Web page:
A Keurig for ice cream? ColdSnap has the scoop.
[October 4, 2021: Emma Campbell]
If an on-demand, in-home ice cream machine sounds like it comes from the mind of an ambitious child, you're not too far off the mark. It was just a few years ago that Matthew Fonte and his daughters were writing in “invention journals” instead of reading traditional bedtime stories — that routine had become boring, Fonte said — when they came up with the idea for a machine that could create flash-frozen ice cream in under two minutes, and with minimal effort on the user's part.
In 2018, Fonte turned his daughters' dreams into reality when he founded ColdSnap, a Billerica-based startup that makes a Keurig-style machine for ice cream.
ColdSnap is a single-serve system, similar to a Keurig. Users simply select a single-use aluminum pod, insert it into the machine, follow the display prompts on the appliance, then wait 60 to 120 seconds for the frozen treat to dispense.
The technology underpinning ColdSnap was inspired by modern refrigeration systems. The startup uses a proprietary combination of churning and mixing ingredients, while flash-freezing allows the machine to create ice cream quickly.
“We are using compressor-condenser technology. We're just making it very strong," Fonte said. "We have a lot of power that we're using to pull heat out of the pods and effectively freeze ingredients. So as we're putting a lot of energy into that pod and pulling the heat out, we're also stirring and mixing the ice cream as we're freezing it."
Fonte says the ColdSnap machine is an improvement from traditional at-home ice cream makers. For example, ColdSnap machines don’t need to be cleaned, since ingredients are dispensed straight from the pod. Each single-use pod is shelf stable for nine to 12 months, depending on the product, and is recyclable.
Fonte noted that ColdSnap has made itself independent from the ice cream cold chain, another way it is committed to sustainability. ColdSnap expects to reduce carbon emissions associated with making and distributing ice cream by 25 to 50 percent.
“What happens today is ice cream is frozen in the factory, and then it's stored frozen before it's shipped. When the trucks come and pick it up, they keep it frozen during transit. They give it to a depot, keep it frozen, and then they bring it to a grocery store, frozen," Fonte said. "What we're doing is we're keeping it shelf-stable, room-temperature and then freezing on demand. You only put 60 to 90 seconds' worth of energy into the ice cream, versus keeping it frozen 24-seven, which has to keep the coolers going 24-seven. It's very expensive and very bad for the environment.”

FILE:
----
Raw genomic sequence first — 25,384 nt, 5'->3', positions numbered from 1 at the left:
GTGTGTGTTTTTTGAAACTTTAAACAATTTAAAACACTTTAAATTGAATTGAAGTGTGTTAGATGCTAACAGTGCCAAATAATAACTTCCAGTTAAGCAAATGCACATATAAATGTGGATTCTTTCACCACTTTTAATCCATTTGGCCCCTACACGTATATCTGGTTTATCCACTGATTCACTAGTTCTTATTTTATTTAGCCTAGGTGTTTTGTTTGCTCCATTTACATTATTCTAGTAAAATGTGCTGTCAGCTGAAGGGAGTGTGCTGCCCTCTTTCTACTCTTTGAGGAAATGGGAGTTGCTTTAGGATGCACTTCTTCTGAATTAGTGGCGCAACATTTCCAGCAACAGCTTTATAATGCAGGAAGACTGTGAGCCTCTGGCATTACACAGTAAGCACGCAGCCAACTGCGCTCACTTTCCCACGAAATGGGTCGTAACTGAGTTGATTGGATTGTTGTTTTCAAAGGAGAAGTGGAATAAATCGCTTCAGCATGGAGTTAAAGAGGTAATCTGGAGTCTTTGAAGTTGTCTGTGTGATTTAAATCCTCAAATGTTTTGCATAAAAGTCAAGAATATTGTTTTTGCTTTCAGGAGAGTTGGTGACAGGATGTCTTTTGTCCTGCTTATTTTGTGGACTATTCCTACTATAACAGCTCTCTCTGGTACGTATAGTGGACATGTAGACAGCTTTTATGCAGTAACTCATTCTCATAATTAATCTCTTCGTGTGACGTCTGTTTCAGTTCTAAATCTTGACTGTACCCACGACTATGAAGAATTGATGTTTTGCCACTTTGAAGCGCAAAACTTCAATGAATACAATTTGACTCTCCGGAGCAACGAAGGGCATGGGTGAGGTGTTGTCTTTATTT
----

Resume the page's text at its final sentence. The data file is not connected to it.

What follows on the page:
In January, ColdSnap presented at the virtual 2021 Consumer Electronics Show (CES). The startup was chosen as an Innovation Award Honoree in the Home Appliances category, and within a couple weeks, it had received 20,000 emails from individuals asking for the machine for their homes. Originally, the company was focused on bringing ColdSnap to commercial settings like breakrooms or cafeterias, but the company pivoted based on demand and decided to make it available for homes as well.
Consumers shouldn't hold their breath, though. ColdSnap machines will be beta tested this summer and won’t launch commercially until 2022. When they do launch, each machine will cost around $1,000 until the company can increase volume and decrease the price point. Pods, however, will only cost around $2.99.
ColdSnap is currently developing a whole ice cream suite, including non-dairy ice cream, a line of healthy smoothies and possibly frozen coffee pods.
Along with generating buzz at CES, the company also recently raised $12.4 million in equity, per a securities filing. Fonte said ColdSnap plans to raise a funding round in 2022, but the company is “always looking for partners, for investors.” ColdSnap currently has 20 issued patents and 40 patent applications pending.
ColdSnap’s mission is simple: “to get these machines onto every countertop in the country,” Fonte said.
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